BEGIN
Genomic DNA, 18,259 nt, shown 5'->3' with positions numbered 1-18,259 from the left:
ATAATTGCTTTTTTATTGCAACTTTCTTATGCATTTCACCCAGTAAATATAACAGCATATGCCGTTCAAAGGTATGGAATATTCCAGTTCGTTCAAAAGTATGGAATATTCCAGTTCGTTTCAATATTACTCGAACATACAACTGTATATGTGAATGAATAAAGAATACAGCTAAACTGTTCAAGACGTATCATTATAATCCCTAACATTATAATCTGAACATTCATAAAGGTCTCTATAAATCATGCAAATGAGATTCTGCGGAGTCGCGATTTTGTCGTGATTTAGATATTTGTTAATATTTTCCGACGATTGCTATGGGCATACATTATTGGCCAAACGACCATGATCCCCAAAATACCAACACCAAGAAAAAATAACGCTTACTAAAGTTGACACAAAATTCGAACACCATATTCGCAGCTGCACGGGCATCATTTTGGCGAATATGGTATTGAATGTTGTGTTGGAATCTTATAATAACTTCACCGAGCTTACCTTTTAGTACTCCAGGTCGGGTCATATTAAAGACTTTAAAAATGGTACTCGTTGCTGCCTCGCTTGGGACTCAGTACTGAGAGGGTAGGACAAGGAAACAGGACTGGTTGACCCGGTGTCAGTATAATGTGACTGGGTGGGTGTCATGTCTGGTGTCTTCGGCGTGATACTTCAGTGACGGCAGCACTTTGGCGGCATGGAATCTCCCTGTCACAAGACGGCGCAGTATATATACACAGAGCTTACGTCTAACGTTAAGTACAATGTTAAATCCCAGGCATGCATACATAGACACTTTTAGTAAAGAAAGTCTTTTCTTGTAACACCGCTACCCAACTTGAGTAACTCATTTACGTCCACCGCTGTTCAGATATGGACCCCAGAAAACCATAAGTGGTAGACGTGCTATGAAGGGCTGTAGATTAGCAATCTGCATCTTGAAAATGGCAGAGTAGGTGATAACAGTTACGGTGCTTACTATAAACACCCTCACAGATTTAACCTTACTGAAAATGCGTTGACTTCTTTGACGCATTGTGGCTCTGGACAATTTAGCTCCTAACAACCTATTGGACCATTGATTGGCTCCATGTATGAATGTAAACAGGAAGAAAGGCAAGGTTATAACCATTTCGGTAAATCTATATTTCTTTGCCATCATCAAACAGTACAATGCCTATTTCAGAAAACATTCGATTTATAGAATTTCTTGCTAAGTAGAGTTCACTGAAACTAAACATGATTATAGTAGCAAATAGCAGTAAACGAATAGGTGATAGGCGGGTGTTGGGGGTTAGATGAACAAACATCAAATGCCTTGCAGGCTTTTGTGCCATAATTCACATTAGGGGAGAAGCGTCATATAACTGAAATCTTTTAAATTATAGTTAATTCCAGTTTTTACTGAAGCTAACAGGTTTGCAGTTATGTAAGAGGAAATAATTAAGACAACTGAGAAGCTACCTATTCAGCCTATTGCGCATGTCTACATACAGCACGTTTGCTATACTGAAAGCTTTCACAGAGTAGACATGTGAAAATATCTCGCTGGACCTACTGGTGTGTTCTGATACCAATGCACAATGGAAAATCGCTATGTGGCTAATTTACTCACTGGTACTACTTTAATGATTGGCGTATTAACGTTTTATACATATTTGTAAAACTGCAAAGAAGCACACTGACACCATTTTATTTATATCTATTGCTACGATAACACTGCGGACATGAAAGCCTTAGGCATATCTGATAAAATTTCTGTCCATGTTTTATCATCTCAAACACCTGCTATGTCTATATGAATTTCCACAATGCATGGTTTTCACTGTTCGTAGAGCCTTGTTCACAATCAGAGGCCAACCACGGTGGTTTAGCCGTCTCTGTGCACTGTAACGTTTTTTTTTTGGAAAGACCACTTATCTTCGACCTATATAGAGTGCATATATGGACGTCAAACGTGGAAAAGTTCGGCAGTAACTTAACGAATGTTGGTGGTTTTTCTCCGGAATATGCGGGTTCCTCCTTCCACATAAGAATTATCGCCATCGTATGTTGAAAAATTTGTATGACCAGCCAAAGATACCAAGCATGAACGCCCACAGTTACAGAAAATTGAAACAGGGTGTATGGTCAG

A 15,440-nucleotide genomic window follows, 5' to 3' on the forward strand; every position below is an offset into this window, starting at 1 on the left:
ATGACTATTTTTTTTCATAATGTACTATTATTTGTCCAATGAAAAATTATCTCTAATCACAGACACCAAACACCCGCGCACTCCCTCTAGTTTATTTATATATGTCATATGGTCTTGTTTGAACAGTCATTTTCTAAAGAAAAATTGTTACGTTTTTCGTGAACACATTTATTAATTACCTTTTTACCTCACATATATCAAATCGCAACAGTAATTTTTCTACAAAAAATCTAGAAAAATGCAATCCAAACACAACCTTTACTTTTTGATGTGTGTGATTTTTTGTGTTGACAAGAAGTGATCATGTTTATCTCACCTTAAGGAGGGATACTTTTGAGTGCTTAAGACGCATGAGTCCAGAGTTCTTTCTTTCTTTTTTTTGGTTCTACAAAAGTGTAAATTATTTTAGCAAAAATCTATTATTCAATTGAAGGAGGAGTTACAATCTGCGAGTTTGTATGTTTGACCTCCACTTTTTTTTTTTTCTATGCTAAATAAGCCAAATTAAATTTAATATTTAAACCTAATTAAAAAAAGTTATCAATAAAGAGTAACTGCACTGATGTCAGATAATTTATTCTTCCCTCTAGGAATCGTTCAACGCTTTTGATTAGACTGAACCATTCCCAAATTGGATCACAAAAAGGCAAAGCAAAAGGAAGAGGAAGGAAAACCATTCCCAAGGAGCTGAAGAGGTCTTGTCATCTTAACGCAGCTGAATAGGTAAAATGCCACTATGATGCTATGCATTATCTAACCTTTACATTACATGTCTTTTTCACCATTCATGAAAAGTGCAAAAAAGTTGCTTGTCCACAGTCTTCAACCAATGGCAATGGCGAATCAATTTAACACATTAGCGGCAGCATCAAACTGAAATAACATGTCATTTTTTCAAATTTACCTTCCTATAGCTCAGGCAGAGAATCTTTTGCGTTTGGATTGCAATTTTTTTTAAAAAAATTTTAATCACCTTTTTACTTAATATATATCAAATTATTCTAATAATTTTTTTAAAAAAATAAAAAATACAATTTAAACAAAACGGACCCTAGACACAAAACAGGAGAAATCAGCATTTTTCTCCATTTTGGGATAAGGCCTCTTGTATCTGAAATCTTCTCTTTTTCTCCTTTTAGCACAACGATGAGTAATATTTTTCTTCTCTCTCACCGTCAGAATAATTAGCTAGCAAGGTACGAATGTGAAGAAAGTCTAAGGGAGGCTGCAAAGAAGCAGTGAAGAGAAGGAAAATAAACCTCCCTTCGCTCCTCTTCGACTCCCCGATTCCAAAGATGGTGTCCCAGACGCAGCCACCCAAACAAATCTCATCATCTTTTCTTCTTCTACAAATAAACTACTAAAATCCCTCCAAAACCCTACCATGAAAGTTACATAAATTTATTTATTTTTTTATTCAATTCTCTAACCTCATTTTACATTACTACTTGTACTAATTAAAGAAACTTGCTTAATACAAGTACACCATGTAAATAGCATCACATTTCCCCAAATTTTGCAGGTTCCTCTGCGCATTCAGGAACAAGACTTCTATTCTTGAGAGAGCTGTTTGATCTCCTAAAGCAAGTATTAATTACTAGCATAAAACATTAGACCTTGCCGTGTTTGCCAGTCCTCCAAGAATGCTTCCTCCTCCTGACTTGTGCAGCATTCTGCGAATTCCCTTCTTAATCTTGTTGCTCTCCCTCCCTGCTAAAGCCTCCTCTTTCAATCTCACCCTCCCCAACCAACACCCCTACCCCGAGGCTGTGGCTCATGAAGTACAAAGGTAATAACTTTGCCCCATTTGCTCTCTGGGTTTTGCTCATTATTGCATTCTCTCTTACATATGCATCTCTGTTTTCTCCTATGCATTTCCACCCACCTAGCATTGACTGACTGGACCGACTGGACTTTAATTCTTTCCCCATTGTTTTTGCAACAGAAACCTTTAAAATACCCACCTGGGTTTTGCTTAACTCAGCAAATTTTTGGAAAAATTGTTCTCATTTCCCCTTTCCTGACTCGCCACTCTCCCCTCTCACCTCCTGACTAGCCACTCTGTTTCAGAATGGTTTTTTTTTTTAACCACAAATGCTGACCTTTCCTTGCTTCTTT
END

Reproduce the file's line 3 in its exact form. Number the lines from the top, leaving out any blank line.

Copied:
A 15,440-nucleotide genomic window follows, 5' to 3' on the forward strand; every position below is an offset into this window, starting at 1 on the left: